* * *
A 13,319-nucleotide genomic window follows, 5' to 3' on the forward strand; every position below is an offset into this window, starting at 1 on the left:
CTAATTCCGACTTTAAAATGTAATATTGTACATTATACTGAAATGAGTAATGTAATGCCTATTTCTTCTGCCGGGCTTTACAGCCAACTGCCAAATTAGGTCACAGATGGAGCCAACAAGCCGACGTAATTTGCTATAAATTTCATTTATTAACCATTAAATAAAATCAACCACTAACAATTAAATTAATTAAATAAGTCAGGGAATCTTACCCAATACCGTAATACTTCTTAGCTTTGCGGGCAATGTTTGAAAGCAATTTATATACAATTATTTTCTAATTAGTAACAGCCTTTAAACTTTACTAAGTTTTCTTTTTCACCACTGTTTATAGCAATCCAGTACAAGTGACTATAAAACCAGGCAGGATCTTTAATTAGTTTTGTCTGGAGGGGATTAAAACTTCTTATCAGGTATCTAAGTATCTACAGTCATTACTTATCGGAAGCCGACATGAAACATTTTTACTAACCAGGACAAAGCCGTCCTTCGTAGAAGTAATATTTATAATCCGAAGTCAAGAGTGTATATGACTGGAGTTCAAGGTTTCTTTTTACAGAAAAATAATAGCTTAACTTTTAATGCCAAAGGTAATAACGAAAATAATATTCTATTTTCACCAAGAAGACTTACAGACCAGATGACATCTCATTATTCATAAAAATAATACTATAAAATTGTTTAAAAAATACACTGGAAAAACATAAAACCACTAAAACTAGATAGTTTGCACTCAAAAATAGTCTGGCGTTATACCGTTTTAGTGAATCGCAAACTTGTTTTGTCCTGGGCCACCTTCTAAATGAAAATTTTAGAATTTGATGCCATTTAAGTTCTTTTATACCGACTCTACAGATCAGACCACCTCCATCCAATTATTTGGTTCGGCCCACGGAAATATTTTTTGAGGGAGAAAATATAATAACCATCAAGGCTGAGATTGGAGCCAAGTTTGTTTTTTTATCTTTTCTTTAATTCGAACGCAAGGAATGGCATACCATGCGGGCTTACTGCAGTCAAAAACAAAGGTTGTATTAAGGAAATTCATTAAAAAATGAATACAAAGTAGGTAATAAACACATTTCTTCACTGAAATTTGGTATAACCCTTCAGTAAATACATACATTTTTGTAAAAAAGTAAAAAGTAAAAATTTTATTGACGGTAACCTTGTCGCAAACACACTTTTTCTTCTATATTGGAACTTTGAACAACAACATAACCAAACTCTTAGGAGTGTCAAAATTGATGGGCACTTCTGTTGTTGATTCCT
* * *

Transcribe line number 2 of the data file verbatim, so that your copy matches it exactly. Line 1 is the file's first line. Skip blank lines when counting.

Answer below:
CTAATTCCGACTTTAAAATGTAATATTGTACATTATACTGAAATGAGTAATGTAATGCCTATTTCTTCTGCCGGGCTTTACAGCCAACTGCCAAATTAGGTCACAGATGGAGCCAACAAGCCGACGTAATTTGCTATAAATTTCATTTATTAACCATTAAATAAAATCAACCACTAACAATTAAATTAATTAAATAAGTCAGGGAATCTTACCCAATACCGTAATACTTCTTAGCTTTGCGGGCAATGTTTGAAAGCAATTTATATACAATTATTTTCTAATTAGTAACAGCCTTTAAACTTTACTAAGTTTTCTTTTTCACCACTGTTTATAGCAATCCAGTACAAGTGACTATAAAACCAGGCAGGATCTTTAATTAGTTTTGTCTGGAGGGGATTAAAACTTCTTATCAGGTATCTAAGTATCTACAGTCATTACTTATCGGAAGCCGACATGAAACATTTTTACTAACCAGGACAAAGCCGTCCTTCGTAGAAGTAATATTTATAATCCGAAGTCAAGAGTGTATATGACTGGAGTTCAAGGTTTCTTTTTACAGAAAAATAATAGCTTAACTTTTAATGCCAAAGGTAATAACGAAAATAATATTCTATTTTCACCAAGAAGACTTACAGACCAGATGACATCTCATTATTCATAAAAATAATACTATAAAATTGTTTAAAAAATACACTGGAAAAACATAAAACCACTAAAACTAGATAGTTTGCACTCAAAAATAGTCTGGCGTTATACCGTTTTAGTGAATCGCAAACTTGTTTTGTCCTGGGCCACCTTCTAAATGAAAATTTTAGAATTTGATGCCATTTAAGTTCTTTTATACCGACTCTACAGATCAGACCACCTCCATCCAATTATTTGGTTCGGCCCACGGAAATATTTTTTGAGGGAGAAAATATAATAACCATCAAGGCTGAGATTGGAGCCAAGTTTGTTTTTTTATCTTTTCTTTAATTCGAACGCAAGGAATGGCATACCATGCGGGCTTACTGCAGTCAAAAACAAAGGTTGTATTAAGGAAATTCATTAAAAAATGAATACAAAGTAGGTAATAAACACATTTCTTCACTGAAATTTGGTATAACCCTTCAGTAAATACATACATTTTTGTAAAAAAGTAAAAAGTAAAAATTTTATTGACGGTAACCTTGTCGCAAACACACTTTTTCTTCTATATTGGAACTTTGAACAACAACATAACCAAACTCTTAGGAGTGTCAAAATTGATGGGCACTTCTGTTGTTGATTCCT